Cover Image: Death Sets Sail

Death Sets Sail

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Member Reviews

I put reading this one off for a while knowing it was the last one in the series. 
Really enjoyed it and did not disappoint. 
I am going to have read the series all over again as I am missing the detective duo and investigations.
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"Magic might not be real, but murderers certainly are. And murderers do not tend to stop until someone stops them." 

Death Sets Sail is the perfect way to say goodbye to the Murder Most Unladylike series -- and to Daisy and Hazel. An ode to Poirot, the mystery will have readers hooked until the very end -- and it's the perfect way to step-up what Stevens is working on next.
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I am so sad this series is now over -- I've been reading it for years. But what a way to go! I was wondering how the last novel could round everything off, conscious of the rumour that one of the girls would not survive this Egyptian case. It's a stunning conclusion, bringing overarching subplots and character arcs to a fitting conclusion, while Robin Stevens weaves a satisfying murder mystery as usual. With about forty pages to go, it hit me that this was the end, and I felt so gutted! I'm going to miss Daisy and Hazel so much, but am so pleased Hazel's sister, May, gets her own series that starts in WWII.
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Reader, I sobbed.

What a finale. I’m going to miss these girls endlessly, but what an adventure to end on. Murder, first love, secrets, betrayal, death and everything in between. Hazel and Daisy have been a highlight of my reading year for a very long time and they'll stay with me always, I'm sure. I’m excited about May’s adventures in Robin Stevens’ new series in 2022.
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This is the first Murder Most Unladylike title I've read, although it's the final one in the series.  Jumping into a series at the end isn't ideal, but it didn't stop me enjoying the story, which rattles along most satisfactorily.  Daisy, and especially Hazel, are likeable and immensely resourceful characters, and the lively plot is underpinned with a solid emotional base. 
I'll definitely be encouraging young readers of both sexes to read this series, and the new one featuring Hazel's younger sisters, which I think is forthcoming...
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I read Death Sets Sail in one sitting and when I had finished it I could form a single coherent sentence about it- past I LOVE IT. 
It broke my heart. It patched it back together too, but Wells and Wong are forever changed and will never be the same set of schoolgirl detectives. It was witty and charming and clever and we even got a queer kiss! It is the perfect 21st century homage to Death on the Nile, taking all the essence of Christie and none of the 30s bigotry. It's the perfect ending to a brilliant series and I'm so excited to see what Robin does next.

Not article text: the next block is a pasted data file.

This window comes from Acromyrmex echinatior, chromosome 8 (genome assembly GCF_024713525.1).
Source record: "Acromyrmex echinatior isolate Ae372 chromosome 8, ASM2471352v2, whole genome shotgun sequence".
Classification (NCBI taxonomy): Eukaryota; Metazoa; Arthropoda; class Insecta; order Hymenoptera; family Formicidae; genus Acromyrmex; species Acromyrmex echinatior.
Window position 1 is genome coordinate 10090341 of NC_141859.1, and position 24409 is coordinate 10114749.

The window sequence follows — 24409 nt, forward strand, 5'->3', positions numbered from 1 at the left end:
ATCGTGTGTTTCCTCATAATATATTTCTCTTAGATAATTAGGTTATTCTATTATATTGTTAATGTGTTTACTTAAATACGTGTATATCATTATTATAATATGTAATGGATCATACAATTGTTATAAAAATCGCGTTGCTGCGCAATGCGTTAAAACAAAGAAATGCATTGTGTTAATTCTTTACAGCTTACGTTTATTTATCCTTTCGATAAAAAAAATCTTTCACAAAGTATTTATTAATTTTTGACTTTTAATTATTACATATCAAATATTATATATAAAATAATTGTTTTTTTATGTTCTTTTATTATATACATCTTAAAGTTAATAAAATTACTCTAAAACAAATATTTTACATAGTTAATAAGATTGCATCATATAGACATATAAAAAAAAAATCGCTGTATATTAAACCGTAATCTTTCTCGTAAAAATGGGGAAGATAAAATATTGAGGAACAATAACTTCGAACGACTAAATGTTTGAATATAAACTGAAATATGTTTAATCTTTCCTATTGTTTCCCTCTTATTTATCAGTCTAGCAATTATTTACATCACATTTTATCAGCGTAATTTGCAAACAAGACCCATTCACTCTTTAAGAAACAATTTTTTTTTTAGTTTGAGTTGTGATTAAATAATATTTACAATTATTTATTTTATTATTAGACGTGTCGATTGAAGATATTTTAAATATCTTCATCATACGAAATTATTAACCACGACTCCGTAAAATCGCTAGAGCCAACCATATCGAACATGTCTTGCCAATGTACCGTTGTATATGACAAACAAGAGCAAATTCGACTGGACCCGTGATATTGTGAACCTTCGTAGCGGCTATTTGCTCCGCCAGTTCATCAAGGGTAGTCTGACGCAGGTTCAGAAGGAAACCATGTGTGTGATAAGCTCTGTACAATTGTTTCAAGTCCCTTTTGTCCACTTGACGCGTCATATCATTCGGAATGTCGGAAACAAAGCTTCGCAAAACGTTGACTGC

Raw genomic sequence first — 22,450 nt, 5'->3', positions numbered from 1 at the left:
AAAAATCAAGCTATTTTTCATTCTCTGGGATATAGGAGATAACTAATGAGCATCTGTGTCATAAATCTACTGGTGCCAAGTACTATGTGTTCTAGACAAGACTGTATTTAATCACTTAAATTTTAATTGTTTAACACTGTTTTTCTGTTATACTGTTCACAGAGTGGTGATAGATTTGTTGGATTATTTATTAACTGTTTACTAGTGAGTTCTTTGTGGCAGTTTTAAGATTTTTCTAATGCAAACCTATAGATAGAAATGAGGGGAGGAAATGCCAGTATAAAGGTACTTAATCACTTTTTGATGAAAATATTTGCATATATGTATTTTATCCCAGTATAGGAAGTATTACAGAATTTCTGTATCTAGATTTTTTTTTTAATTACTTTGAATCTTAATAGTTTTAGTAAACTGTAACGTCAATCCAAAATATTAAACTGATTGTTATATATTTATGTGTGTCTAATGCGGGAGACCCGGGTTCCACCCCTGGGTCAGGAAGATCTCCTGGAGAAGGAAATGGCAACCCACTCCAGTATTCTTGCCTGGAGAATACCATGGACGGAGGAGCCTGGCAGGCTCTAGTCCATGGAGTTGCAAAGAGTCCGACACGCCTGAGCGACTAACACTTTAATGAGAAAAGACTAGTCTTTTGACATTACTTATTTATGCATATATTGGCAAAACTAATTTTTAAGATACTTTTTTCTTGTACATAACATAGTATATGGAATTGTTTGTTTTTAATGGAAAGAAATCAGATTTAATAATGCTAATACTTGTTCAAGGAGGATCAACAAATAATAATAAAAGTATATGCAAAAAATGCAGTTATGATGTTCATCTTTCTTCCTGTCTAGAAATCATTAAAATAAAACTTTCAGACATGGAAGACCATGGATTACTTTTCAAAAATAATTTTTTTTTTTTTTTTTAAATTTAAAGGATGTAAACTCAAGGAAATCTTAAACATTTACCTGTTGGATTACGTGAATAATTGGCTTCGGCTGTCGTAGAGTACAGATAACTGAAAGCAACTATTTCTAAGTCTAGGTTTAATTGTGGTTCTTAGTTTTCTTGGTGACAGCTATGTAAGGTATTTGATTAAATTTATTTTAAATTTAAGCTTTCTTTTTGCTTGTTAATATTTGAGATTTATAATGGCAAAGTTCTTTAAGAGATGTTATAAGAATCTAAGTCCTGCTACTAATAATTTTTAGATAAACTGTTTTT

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A suitably thrilling and mysterious final book in the Murder Most Unladylike series, with the perfect amount of character development to bring Daisy and Hazel's stories to a conclusion. Death Sets Sail allows for more Agatha Christie allusion, with chapter headings taken from her book titles, while the closing events echo another titan of mystery writing, Arthur Conan Doyle. The highlight, however, is the proper introduction to Hazel's little sister, May Wong, a delightfully cheeky and bright little girl and whose adventures in Stevens' new series I can't wait to read.
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*WARNING: Buy tissues before starting this book!*

I was in NO way ready for this series to end, and yet it ended on the best book yet!

Robin Stevens created such a clever final murder for the girls to solve whilst, as always, making the characters seem so real at the same time. 

I am still crying and struggling to form coherent thoughts so for now all I have to say is:
Detective Society Forever
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Back to Death Sets Sail! I was SO thrilled to get an early copy of this and it didn’t disappoint at all – it had everything you could possibly wish for in a series finale, and more!

This book sees Daisy and Hazel spending their school holidays with new friend, Amina, in Egypt on a cruise down the Nile.

Now, I haven’t read any Agatha Christie, but I know Robin is a big fan and that this is at least in part something of a tribute to Christie’s Death on the Nile, so I suspect for those who have read that there’ll be plenty of easter eggs to find.

Regardless of whether or not you get the Death on the Nile references though, this is an absolutely brilliant murder mystery in its own right. As you’d expect if you’ve been following the series.

The setting is richly described and I loved the way its ‘foreign-ness’ took us back to Daisy’s trip to Hong Kong with Hazel in a Spoonful of Murder. Their differing reactions to the mummies (and the offer of a mummified finger or two!) was wonderfully in keeping with their characters and friendship.

I also thought Amina’s annoyance at the misunderstanding, exploitation and downright disrespect of her home and culture was a great point of view to bring to the book.

This (combined with the gloriously ridiculous but believable ‘cult’ The Breath of Life who all believe they are white British reincarnations of Pharaohs) would be a great way into discussing the way the British behaved historically around Egyptian digs, artefacts and their entitlement to them.

But it remains a great read even if you don’t go that deeply into it!

The Breath of Life are an absolutely stellar cast of suspects. Each suspicious and dislikable on their own awful ways and hilarious together – their ritual especially is utterly brilliant to ‘watch’.

Joining Hazel and Daisy on board are Hazel’s father and little sisters. May is just a joy to read – a mischievous, bold future detective in the making, and there’s some wonderfully touching moments between Hazel and her father too.

The Junior Pinkertons, George and Alexander are also booked on the cruise – entirely by coincidence of course and nothing whatsoever to do with Hazel!) and I love that our final Detective Society case is shared with them. Daisy and George’s bickering is as funny as ever, and as for Hazel and Alexander…

As ever there are plenty of red herrings and twists in the solving of the case. I’m always, a bit rubbish at working them out and I definitely didn’t see this one coming!

There is of course one other bloody enormous elephant in the room review for anyone who’s read the blurb – “only one of the Detective Society will make it home alive”! And you’ll get absolutely nothing about that out of me except that it makes for an inspired, emotional and perfectly fitting end to the series.

This was as funny, warm and clever as we’ve come to expect from Robin’s Murder Most Unladylike series. Daisy and Hazel were both on top form, but it was also clear how they’d grown since their first case.